Whether a single child is injured or there are multiple fatalities, school violence is entirely unacceptable. No student should fear for their life or watch their peers die within the halls of our educational institutions. Unfortunately, no matter how much I despise modern America’s current mindset – her moral decay, decadent culture and glorified lack of respect for human life – there are no easy answers. Strict gun control is far more of a fallacy, an urban myth, than a proven course of action in a country predicated upon individual liberty and self-defense. Advocating harsh, new restrictions to combat mass shootings is a political ruse, a public disservice announcement, for bureaucrats cannot account for the estimated 300 million privately owned guns in circulation. Although I do accept the need for background checks and age verification, gun confiscation is largely the manifestation of orchestrated opportunism repeated at every conceivable tragedy rather than acknowledging firearms save just as many lives as those universal limitations supposedly protecting them.
Regardless of the prevailing narrative, it’s common knowledge criminals, terrorists and everyday, unsuspected strangers will always find a means to unleash their hate if they truly so desire. And, as today’s shooting clearly confirmed, the guns fired were legally owned by the suspect’s father and the 17-year-old boy himself had constructed multiple explosive devices which, thank God, were never detonated. Whether you smuggle and assemble explosive compounds on campus, wield a machete in the parking lot, disperse a toxin in the cafeteria or bring lighter fluid and a match to school, the threat of unforeseen harm will always exist. Therefore, lasting solutions must be built around treating the actual problem, the psychological and behavioral triggers of a human being’s conscious decision to kill, not endlessly debating the diabolical attributes of an inanimate object for talk show ratings. Whereas respect for God, the rule of law and our fellow man was once the common thread in nearly every American home, deception, rage and petulance are quickly become the adopted virtues of a nation in distress.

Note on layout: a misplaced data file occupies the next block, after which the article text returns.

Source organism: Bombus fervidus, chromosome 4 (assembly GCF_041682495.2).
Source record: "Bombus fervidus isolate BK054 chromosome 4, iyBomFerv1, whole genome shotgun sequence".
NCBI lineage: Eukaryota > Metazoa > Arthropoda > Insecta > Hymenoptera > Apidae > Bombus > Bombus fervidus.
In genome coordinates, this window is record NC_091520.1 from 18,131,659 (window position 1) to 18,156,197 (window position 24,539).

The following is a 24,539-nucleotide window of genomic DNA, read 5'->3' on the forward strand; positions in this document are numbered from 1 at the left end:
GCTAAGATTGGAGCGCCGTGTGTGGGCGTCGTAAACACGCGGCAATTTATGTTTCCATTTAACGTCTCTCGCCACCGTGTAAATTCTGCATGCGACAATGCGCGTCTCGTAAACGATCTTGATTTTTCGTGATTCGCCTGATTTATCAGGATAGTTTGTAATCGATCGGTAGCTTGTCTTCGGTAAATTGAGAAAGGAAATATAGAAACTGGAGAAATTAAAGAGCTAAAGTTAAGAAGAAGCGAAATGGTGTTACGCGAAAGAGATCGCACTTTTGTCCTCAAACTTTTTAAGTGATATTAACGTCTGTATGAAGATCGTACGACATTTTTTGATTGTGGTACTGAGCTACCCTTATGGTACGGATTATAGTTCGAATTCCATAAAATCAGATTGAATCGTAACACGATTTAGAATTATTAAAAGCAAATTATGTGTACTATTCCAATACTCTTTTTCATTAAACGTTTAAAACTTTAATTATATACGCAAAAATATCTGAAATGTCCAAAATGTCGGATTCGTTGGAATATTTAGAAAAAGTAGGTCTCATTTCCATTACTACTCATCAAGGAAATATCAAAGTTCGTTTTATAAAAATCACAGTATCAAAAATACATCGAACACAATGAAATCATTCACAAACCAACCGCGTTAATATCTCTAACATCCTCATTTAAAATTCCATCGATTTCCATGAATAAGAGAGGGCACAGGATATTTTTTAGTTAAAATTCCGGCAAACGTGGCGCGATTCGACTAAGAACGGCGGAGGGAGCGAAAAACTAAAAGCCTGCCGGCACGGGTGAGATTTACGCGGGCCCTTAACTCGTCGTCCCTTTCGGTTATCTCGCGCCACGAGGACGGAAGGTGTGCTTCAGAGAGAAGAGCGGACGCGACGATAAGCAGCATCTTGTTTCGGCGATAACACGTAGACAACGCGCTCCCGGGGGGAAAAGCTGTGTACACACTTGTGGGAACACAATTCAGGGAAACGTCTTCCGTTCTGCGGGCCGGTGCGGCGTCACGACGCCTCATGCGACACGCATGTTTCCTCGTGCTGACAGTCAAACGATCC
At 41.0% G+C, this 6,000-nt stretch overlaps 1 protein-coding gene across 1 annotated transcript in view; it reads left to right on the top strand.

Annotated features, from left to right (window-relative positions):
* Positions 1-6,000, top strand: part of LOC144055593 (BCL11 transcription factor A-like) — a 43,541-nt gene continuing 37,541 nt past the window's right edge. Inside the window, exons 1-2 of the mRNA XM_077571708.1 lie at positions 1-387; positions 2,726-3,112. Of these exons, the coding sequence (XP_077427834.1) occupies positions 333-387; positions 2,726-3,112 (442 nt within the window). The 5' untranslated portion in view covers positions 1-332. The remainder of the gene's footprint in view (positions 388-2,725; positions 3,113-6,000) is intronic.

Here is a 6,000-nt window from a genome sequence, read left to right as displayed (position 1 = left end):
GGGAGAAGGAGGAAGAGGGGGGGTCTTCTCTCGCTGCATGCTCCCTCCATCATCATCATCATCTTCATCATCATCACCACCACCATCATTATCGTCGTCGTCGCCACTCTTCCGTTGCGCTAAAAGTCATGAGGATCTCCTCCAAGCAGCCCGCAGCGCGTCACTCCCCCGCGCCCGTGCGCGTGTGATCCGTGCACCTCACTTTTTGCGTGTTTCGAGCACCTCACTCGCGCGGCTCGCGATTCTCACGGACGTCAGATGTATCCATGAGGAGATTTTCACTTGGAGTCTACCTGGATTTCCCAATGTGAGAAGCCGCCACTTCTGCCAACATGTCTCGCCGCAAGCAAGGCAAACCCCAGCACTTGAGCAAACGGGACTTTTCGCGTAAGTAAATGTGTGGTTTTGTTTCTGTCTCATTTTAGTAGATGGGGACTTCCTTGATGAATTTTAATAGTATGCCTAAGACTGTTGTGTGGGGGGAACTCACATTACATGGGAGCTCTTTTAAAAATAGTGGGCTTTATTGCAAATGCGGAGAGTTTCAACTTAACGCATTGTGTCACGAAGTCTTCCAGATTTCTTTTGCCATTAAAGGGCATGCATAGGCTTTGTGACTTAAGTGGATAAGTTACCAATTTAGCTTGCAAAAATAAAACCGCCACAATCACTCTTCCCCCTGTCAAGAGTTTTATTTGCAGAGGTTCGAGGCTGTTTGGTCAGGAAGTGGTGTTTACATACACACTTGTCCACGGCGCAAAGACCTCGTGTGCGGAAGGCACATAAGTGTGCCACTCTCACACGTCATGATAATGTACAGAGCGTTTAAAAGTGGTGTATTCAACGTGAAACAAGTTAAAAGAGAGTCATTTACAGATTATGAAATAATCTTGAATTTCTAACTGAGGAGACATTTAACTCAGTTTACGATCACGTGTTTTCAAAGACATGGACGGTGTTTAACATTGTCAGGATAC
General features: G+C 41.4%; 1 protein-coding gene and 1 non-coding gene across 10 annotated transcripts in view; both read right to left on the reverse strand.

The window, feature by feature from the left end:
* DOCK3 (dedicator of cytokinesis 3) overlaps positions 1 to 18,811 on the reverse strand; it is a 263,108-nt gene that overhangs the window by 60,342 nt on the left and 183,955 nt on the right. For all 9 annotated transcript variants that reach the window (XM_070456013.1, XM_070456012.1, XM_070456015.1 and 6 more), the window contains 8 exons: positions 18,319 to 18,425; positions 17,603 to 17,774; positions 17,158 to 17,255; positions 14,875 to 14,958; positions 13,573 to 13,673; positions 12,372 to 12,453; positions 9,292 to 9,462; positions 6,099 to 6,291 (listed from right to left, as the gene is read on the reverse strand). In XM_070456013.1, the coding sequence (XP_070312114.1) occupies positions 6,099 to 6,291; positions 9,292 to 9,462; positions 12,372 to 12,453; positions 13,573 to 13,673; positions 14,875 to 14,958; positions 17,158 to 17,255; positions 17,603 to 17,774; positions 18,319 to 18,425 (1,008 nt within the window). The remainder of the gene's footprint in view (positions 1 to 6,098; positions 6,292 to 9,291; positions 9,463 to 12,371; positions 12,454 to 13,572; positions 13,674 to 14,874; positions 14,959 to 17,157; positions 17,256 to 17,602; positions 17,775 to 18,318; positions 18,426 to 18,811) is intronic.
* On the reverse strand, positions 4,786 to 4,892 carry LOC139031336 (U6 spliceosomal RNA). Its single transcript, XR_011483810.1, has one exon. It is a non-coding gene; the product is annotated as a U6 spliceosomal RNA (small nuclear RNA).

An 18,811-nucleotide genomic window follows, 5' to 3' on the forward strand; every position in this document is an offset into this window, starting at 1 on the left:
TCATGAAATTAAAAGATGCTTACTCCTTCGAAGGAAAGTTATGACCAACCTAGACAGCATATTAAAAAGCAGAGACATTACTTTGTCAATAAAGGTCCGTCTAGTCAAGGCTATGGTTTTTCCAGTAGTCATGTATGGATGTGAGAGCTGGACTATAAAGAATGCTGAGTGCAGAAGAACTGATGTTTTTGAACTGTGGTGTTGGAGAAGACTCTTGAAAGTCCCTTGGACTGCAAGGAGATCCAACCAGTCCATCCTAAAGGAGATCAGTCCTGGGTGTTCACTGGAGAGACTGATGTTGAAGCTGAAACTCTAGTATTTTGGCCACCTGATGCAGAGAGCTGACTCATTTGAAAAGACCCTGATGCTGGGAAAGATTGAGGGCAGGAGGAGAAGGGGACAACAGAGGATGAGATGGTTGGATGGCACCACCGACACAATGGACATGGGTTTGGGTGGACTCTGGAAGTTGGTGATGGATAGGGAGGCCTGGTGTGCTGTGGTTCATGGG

Personal disagreements aside, every demographic in America should be united in our inherent obligation to keep our sons and daughters as safe as possible. While it is true human nature cannot be regulated or entirely prevented, we all must commit to constructive discourse, creative problem solving, instead of tiresome third-party blaming or seeking to score immediate political points after every senseless loss of life. Arming teachers is a promising start, but those individuals must still locate and successfully confront armed intruders before innocents are murdered. New technological advances such as easily-deployable door blockades are affordable and effective, if alerted in time, and impenetrable classroom shelters can repel military-grade machine guns, raging fires and hurricane force winds; yet, as expected, the cost is hardly feasible for the number required. No matter what the final remedy, or how much communities are willing to spend, it is readily apparent a national protocol must be implemented to deter as many future attacks and save as many lives as our collective concern allows.